Secure Technology Alliance Focuses on Resources for Education and Implementation of COVID-19 Era Secure Technologies Including Contactless Payments and Mobile Identity Solutions
With the changing focus across industries on touch-free experiences due to the COVID-19 pandemic, access to resources for understanding and implementing contactless technology is essential for service providers, end-users and payments, access security, transportation and digital identity experts. To help with this, the Secure Technology Alliance is focusing on contactless technology and secure mobile solutions for payments and identity verification, and is providing a number of useful white papers and webinars for the COVID and post-COVID eras.
Most recently, the Alliance updated a white paper, “Implementation Considerations for Contactless Payment-Enabled Wearables with Secure Elements.” This resource provides an overview of the market and applications for contactless wearables and the different models being used for implementation. According to market research and consulting firm Reports and Data, the global wearable device market is expected to grow to $1121.01 billion in 2026. With emphasis on touch-free transactions to mitigate the spread of germs and bacteria, wearables may see more adoption alongside the uptick in contactless card usage. Mastercard reported a 40% jump in contactless payment transactions just during the first quarter of this year.
Pre-COVID numbers also pointed to increasing adoption of contactless payment and mobile ticketing methods for transit. After the initial slowdown in transit usage at the start of the pandemic, Visa reported a 187+% recovery in contactless transactions for transit by the end of June. The Secure Technology Alliance has been supporting the convergence of multi-modal transit payments through mobile apps, dedicating a full track to Mobility as a Service (MaaS) at the most recent Payments Summit in February 2020. As requests for contactless options in public transit and demand for alternatives like bikeshares and electric scooters increase, the Alliance will continue to bring transit operators, payment networks and MaaS services providers together to explore the implementation considerations and provide guidance to the transportation industry.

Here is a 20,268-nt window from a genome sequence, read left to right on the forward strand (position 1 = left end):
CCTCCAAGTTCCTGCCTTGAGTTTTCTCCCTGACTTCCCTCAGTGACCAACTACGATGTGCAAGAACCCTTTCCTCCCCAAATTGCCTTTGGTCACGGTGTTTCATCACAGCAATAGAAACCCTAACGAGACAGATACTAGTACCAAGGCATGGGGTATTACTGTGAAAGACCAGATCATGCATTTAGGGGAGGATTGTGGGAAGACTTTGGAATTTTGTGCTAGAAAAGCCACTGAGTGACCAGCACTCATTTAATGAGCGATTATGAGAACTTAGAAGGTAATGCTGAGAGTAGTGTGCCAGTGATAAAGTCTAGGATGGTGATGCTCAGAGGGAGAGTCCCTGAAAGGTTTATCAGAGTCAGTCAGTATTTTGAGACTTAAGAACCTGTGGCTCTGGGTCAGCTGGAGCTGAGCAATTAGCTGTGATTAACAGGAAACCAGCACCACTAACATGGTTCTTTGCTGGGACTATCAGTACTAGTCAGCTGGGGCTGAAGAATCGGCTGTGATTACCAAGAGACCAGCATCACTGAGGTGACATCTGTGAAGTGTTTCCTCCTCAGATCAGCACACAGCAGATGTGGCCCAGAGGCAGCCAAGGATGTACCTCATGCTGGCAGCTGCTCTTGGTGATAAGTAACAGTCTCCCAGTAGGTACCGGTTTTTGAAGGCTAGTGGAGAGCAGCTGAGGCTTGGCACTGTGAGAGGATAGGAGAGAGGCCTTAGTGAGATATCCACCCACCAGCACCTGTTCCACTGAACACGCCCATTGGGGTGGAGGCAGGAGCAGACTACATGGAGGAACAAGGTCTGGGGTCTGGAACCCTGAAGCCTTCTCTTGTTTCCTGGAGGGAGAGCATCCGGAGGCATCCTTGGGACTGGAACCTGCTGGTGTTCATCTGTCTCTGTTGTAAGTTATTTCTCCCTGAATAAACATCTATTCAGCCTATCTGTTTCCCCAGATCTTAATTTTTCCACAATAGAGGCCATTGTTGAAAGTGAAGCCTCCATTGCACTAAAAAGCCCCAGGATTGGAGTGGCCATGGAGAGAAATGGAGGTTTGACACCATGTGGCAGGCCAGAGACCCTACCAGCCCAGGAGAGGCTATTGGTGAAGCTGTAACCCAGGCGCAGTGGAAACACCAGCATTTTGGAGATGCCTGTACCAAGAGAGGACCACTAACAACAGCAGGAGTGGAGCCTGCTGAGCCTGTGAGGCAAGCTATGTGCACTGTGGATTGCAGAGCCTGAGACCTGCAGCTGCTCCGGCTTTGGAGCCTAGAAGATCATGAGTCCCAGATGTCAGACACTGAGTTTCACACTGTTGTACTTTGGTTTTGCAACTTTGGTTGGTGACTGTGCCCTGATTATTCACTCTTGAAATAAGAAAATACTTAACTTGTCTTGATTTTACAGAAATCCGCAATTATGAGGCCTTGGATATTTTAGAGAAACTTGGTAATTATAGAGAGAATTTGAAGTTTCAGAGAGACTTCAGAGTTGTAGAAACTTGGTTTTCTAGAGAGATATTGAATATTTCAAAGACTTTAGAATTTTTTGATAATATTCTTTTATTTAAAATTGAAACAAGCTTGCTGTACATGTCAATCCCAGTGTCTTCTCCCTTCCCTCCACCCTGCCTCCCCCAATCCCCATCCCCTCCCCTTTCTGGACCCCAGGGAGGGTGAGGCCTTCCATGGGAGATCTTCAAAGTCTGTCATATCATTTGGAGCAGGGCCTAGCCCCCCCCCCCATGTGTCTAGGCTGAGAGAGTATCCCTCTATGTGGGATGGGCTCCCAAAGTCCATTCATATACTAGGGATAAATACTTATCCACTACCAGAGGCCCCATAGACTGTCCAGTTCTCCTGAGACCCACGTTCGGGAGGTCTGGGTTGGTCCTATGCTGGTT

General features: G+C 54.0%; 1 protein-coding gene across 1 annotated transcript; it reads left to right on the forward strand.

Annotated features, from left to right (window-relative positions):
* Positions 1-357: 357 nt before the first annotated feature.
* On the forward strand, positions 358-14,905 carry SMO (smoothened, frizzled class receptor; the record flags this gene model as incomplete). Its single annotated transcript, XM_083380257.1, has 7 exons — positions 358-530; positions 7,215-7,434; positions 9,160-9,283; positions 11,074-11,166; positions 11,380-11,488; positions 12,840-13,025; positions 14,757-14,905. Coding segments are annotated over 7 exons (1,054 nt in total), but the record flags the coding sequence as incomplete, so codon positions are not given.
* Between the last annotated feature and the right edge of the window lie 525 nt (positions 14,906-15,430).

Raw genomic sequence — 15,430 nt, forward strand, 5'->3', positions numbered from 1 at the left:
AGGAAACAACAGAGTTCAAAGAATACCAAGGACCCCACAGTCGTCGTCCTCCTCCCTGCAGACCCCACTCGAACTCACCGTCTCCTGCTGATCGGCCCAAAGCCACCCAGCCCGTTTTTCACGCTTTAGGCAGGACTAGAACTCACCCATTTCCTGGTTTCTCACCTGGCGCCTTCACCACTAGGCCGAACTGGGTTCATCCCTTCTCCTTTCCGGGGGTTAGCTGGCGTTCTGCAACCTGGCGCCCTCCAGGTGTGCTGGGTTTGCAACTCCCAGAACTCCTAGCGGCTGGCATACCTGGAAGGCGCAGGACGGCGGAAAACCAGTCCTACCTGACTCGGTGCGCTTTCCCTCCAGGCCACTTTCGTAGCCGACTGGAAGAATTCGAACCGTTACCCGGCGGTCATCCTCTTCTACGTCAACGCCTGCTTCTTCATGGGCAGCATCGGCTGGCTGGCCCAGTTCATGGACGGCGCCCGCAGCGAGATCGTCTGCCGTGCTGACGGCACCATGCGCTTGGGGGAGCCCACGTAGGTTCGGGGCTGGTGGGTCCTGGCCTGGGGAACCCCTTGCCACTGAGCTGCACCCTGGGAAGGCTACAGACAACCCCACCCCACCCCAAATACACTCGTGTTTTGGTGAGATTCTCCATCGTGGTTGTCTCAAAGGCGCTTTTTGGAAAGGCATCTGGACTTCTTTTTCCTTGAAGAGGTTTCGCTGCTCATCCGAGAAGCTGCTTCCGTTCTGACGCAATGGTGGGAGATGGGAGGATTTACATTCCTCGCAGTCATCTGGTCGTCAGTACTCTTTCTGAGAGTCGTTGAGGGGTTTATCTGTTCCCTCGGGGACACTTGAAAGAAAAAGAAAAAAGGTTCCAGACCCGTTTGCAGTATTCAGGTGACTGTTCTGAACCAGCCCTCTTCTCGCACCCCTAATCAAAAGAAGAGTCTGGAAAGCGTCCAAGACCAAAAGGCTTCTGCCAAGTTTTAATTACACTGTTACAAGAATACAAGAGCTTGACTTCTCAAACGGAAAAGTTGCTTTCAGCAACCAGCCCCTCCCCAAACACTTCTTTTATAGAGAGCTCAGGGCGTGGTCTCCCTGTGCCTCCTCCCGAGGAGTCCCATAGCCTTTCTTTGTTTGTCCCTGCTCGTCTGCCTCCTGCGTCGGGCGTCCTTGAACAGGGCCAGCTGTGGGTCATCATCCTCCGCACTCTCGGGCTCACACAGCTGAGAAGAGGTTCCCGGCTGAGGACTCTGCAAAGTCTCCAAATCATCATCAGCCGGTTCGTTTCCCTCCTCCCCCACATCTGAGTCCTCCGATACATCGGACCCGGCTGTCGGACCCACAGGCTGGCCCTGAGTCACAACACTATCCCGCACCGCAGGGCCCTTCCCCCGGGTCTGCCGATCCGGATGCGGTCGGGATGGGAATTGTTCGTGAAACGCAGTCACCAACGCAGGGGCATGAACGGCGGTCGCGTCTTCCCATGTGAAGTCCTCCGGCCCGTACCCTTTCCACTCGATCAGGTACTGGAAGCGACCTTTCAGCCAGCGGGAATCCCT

The shift to touchless has also brought an increase in online transactions. TransUnion reported a 250% increase in digital transactions for financial institutions. With this movement to online, it has become more important than ever to implement fraud fighting tools. One possible layer of defense against card-not-present transaction fraud is dynamic security code cards, which hinder fraudsters from using stolen card data. The Secure Technology Alliance has published more information on this security method in the “Dynamic Security Code Cards: A Primer” white paper, which outlines the benefits of dynamic security codes for issuers, merchants and cardholders, and the implementation impact on payments stakeholders.
Mobile Identity Use Cases
The trend towards touchless transactions is not just limited to payments; there has been growing interest in the touchless experience across industries as they search for better digital identification and authentication solutions and applications. The Alliance Identity Council has a project team for mobile driver’s licenses (mDLs), which are seeing adoption across the U.S. mDLs are a form of digital identity on mobile devices that provide electronically authenticated and digitally readable contactless identification features for previously high-contact situations, such as airport security, law enforcement road stops and retail applications requiring age eligibility or address verification. State driver’s license agencies will issue mDLs and enable users to control what personal information they share and how essential identification data is transmitted to authorized parties without handing over a phone or license.
The Alliance also launched mDLConnection.com, an online educational hub to help to inform the U.S. market about mDL technology, its applications and its current implementation status across states. Along with the website, the Alliance released a white paper and FAQ and hosted a multi-part webinar series to discuss mDLs and the impact they will have on identity verification as more states adopt the technology. Additional webinars are planned for later this fall. The Alliance’s Access Control Council is also developing a resource paper on applications for using mobile devices for access control, which provides mobile, secure and touch-free access to buildings, hotel rooms and other facilities.
These are just a few of the Alliance resources for education and implementation of COVID-19 era technologies. As demands for faster, safe and more secure transactions trend towards contactless, the Alliance is dedicated to filling the gaps in industry knowledge with resources created through industry council projects and initiatives. For continuing updates on the Secure Technology Alliance, visit www.securetechalliance.org and follow @SecureTechOrg on Twitter.